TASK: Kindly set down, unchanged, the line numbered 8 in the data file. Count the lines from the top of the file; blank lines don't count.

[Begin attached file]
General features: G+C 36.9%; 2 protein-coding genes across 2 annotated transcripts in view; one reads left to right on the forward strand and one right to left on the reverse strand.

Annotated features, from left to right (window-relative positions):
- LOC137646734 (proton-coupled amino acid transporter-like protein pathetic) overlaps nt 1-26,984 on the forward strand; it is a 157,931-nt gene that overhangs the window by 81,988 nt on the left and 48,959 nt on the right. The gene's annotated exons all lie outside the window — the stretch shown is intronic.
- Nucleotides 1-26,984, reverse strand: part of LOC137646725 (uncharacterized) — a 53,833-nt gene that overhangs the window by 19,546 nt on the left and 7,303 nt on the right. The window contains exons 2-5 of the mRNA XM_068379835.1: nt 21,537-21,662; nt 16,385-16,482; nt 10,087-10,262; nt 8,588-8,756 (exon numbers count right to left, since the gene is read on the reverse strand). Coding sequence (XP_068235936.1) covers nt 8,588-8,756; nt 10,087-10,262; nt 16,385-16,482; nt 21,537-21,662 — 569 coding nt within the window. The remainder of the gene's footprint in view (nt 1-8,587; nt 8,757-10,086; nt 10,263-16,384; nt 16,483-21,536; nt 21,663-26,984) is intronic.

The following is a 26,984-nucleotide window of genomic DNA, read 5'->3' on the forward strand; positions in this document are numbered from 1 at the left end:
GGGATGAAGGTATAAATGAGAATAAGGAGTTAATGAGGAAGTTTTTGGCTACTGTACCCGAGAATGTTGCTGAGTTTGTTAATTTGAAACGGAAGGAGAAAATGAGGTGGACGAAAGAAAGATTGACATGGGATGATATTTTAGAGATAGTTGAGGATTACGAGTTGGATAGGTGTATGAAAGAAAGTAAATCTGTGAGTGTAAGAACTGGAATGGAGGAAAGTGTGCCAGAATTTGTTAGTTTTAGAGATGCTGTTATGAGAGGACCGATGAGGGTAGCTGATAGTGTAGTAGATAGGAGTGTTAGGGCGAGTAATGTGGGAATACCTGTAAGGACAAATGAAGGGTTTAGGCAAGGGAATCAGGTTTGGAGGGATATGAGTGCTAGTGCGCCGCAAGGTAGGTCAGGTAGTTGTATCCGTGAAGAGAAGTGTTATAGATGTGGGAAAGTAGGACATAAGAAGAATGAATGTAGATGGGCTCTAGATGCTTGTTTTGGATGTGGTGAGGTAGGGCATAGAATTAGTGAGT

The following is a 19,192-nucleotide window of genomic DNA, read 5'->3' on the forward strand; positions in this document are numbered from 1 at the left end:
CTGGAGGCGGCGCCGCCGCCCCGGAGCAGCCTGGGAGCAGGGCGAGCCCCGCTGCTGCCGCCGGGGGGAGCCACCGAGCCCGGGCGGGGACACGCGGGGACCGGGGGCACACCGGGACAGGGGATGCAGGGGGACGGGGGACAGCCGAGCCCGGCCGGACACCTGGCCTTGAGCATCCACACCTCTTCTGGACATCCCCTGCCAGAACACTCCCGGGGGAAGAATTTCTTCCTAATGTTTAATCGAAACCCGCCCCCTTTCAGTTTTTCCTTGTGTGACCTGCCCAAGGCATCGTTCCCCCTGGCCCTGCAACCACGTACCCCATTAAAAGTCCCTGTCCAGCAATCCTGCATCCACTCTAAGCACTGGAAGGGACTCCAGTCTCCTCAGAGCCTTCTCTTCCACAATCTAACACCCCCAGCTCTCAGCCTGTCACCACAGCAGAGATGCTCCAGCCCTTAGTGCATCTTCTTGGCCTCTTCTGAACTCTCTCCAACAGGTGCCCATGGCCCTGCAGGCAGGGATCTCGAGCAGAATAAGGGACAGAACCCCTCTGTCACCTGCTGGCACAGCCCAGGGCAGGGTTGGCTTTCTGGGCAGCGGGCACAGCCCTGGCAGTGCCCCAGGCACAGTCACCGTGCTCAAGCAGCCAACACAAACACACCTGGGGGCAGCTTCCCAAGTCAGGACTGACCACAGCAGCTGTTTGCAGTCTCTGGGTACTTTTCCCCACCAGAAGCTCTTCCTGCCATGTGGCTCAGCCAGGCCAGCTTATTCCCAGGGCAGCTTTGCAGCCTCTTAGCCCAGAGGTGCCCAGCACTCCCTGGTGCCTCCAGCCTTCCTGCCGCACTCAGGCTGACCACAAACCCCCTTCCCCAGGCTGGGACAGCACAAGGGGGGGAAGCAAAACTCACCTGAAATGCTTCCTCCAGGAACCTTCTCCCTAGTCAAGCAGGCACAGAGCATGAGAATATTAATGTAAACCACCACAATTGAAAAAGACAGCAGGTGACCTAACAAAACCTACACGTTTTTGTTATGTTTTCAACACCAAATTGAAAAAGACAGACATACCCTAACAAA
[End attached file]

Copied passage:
CTGGAGGCGGCGCCGCCGCCCCGGAGCAGCCTGGGAGCAGGGCGAGCCCCGCTGCTGCCGCCGGGGGGAGCCACCGAGCCCGGGCGGGGACACGCGGGGACCGGGGGCACACCGGGACAGGGGATGCAGGGGGACGGGGGACAGCCGAGCCCGGCCGGACACCTGGCCTTGAGCATCCACACCTCTTCTGGACATCCCCTGCCAGAACACTCCCGGGGGAAGAATTTCTTCCTAATGTTTAATCGAAACCCGCCCCCTTTCAGTTTTTCCTTGTGTGACCTGCCCAAGGCATCGTTCCCCCTGGCCCTGCAACCACGTACCCCATTAAAAGTCCCTGTCCAGCAATCCTGCATCCACTCTAAGCACTGGAAGGGACTCCAGTCTCCTCAGAGCCTTCTCTTCCACAATCTAACACCCCCAGCTCTCAGCCTGTCACCACAGCAGAGATGCTCCAGCCCTTAGTGCATCTTCTTGGCCTCTTCTGAACTCTCTCCAACAGGTGCCCATGGCCCTGCAGGCAGGGATCTCGAGCAGAATAAGGGACAGAACCCCTCTGTCACCTGCTGGCACAGCCCAGGGCAGGGTTGGCTTTCTGGGCAGCGGGCACAGCCCTGGCAGTGCCCCAGGCACAGTCACCGTGCTCAAGCAGCCAACACAAACACACCTGGGGGCAGCTTCCCAAGTCAGGACTGACCACAGCAGCTGTTTGCAGTCTCTGGGTACTTTTCCCCACCAGAAGCTCTTCCTGCCATGTGGCTCAGCCAGGCCAGCTTATTCCCAGGGCAGCTTTGCAGCCTCTTAGCCCAGAGGTGCCCAGCACTCCCTGGTGCCTCCAGCCTTCCTGCCGCACTCAGGCTGACCACAAACCCCCTTCCCCAGGCTGGGACAGCACAAGGGGGGGAAGCAAAACTCACCTGAAATGCTTCCTCCAGGAACCTTCTCCCTAGTCAAGCAGGCACAGAGCATGAGAATATTAATGTAAACCACCACAATTGAAAAAGACAGCAGGTGACCTAACAAAACCTACACGTTTTTGTTATGTTTTCAACACCAAATTGAAAAAGACAGACATACCCTAACAAA